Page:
Creating Quality Animations Without Filling Your Hard Drive
FLOW-3D allows users to generate animations in AVI format for both 2D and 3D results. Animations are an excellent way of presenting simulation results since they convey much more information than a static image and can be embedded in a PowerPoint presentation. However, file size can be an issue due to the large amount of information stored in an animation. Fortunately there are a number of things that can be done to create high quality animations while minimizing their size.
The size of an animation depends on a number of factors.
- Number of time frames
- Size of the screen captured
- Compression codec chosen
- Frame rate and key frames
Below is as description of the steps which can be taken to address each of these factors.
The greater the number of time frames captured in an animation, the larger the file will be but also the smoother the playback. Most animations will provide smooth playback with around 100 time frames. More than 100 frames is usually excessive and unnecessary. The number of time frames output during a simulation is controlled on the Model Setup, Output panel in the Time Interval box for either Restart Data or Selected data.
Animations can be captured using either Full Screen or Rubber Band Area. The "Rubber band area" feature can be used to capture only the part of the display window of interest. This essentially gets rid of the extraneous portions of the display that provide no additional information but increase the size of the animation.
As an example, an animation generated from the information shown in Figure 2 (using the "Cinepak codec by Radius" ) is 9 MB but is reduced to 6MB when the capture area is limited using "Rubber band capture." For 2D displays, selecting the checkbox for Rubber Band Area (see Figure 1) allows the user to select an area of the screen to capture. In 3D displays, select the Tools menu and then select Animation, Rubberband Capture (see Figure 2). You will then be prompted to select the area of the screen to capture.
The greatest reduction in animation file size comes from video compression. Video compression is performed by utilities called codecs. The term codecs is an acronym for compression decompression. After the images of all the time frames have been created, a dialog will appear which allows a codec to be chosen.
Video compression dialog box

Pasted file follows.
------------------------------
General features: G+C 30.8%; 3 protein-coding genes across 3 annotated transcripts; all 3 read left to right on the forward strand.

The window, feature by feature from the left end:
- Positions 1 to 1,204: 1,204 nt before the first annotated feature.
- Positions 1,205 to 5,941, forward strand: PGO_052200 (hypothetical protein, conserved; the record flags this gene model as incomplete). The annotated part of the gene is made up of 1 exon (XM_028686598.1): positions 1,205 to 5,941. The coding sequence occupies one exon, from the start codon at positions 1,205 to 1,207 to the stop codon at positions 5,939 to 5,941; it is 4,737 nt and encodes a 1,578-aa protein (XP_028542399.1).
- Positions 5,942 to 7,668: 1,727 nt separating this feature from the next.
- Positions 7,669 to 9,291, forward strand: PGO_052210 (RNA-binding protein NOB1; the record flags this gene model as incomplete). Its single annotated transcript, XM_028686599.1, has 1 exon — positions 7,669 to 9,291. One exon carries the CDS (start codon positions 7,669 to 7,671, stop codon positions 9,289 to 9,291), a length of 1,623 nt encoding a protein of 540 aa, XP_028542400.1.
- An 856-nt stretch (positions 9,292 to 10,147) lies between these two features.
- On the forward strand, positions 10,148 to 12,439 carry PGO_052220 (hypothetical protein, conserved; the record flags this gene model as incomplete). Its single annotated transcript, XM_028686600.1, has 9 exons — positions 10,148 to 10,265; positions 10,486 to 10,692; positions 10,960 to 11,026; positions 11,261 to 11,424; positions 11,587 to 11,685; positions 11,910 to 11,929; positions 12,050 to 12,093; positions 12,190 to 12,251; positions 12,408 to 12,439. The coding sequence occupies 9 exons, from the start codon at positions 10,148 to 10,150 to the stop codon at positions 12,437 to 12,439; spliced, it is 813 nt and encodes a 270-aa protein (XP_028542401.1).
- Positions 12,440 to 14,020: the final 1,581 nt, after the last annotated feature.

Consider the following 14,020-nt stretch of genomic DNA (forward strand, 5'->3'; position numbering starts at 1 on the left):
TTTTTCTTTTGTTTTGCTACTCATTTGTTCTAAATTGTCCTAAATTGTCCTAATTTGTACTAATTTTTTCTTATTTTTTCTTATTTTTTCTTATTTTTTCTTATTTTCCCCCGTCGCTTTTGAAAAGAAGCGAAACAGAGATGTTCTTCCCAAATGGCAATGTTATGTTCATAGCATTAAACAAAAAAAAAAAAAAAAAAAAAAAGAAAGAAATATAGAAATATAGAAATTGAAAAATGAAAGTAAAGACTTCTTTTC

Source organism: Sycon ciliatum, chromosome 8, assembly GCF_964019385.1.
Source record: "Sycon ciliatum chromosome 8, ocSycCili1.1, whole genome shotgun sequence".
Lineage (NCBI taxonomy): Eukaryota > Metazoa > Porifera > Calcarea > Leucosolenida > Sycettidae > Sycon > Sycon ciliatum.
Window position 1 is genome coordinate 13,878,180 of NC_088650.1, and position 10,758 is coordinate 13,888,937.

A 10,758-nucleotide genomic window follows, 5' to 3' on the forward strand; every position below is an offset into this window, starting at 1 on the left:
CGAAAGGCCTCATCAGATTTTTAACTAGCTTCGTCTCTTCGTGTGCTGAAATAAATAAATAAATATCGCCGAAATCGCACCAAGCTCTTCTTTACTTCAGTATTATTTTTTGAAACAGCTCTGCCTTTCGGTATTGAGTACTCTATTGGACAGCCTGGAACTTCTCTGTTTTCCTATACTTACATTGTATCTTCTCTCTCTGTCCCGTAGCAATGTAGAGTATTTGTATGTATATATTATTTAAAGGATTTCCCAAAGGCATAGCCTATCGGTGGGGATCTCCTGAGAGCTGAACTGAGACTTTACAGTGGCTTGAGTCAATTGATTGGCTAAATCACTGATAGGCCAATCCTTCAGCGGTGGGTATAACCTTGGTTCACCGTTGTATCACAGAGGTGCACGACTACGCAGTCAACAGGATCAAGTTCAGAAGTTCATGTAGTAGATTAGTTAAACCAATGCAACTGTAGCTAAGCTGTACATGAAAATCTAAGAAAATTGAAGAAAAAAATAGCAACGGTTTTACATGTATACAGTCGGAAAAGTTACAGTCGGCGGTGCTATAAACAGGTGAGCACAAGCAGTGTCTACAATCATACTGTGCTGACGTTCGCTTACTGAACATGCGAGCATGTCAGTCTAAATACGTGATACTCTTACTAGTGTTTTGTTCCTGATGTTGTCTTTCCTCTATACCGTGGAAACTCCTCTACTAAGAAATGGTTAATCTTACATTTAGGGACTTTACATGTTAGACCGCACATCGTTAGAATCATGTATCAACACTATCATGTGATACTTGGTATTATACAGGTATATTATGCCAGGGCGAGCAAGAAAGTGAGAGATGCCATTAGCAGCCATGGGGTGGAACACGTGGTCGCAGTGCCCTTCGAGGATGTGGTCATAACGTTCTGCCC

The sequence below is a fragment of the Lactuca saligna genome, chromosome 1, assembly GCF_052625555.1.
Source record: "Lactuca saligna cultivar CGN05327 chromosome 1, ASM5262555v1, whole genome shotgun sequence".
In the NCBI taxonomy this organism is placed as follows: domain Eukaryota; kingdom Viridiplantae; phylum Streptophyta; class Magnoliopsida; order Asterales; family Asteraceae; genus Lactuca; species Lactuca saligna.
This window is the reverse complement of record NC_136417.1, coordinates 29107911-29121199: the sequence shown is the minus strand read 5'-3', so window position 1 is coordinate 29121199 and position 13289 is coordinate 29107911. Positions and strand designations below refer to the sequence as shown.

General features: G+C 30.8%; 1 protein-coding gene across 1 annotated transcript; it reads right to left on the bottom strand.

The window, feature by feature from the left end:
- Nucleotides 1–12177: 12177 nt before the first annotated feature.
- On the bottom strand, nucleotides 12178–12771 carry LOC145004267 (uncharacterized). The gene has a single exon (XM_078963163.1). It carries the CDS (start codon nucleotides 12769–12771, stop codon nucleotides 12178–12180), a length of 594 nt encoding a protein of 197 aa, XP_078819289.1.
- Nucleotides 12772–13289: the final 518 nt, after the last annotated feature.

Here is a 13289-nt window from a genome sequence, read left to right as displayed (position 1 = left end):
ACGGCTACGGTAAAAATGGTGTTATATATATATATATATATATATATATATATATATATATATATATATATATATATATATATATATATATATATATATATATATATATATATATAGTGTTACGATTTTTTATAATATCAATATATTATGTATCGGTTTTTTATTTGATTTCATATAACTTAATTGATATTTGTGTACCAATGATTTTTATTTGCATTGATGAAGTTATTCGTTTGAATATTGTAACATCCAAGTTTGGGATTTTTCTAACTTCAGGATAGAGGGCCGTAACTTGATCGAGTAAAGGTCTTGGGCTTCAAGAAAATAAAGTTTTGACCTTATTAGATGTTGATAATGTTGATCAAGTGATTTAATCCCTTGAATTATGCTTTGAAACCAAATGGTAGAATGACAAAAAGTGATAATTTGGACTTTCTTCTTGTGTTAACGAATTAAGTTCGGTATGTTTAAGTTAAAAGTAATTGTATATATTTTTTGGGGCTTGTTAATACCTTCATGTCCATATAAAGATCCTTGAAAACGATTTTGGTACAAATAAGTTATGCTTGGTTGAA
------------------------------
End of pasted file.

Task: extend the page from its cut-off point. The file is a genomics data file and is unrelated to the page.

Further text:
By default, uncompressed video will be generated. Typically this produces very large file sizes (~100s of megabytes). Choosing common codecs such as Microsoft Video 1 or Cinepak will reduce the file size by at least a factor of 10 to 20, resulting in animations around 10 to 20 MB. The advantage of using these common codecs is that most Windows computers have them installed and will be able to play the resulting animations. The disadvantage is that the amount of compression is less than what can be achieved by more modern codecs.
Modern codecs such as DivX, XviD, and MPEG4 can be downloaded free from http://www.free-codecs.com/.
These codecs can typically reduce the animation file size by 100, so animations will often be less than 1 MB. The disadvantage of using modern codecs is that they are not installed on Windows by default so any computer you wish to play the animations on will need to download them. Animations can also be recompressed using converters such as the freeware "Any Video Converter" available from http://www.any-video-converter.com/download-avc-free.php.
Once a codec is chosen, options for Key Frame rate and Data Rate may be presented.
Key frame rate
Key frames represent the frequency at which anchor images occur in the animation. Images between key frames are more compressed than key frames to reduce the file size. The more key frames that are chosen, the larger the file size. The fewer the key frames, the smaller the animation but the images tends to be fuzzier.
|Figure 1: Rubber band capture in 2D display|
The Data Rate can be specified to reduce the file size but often creates a jumpy or fuzzy animation. It is recommended that the Data Rate checkbox be left unchecked for the best quality animation.
|Figure 2: Rubber band capture in 3D display|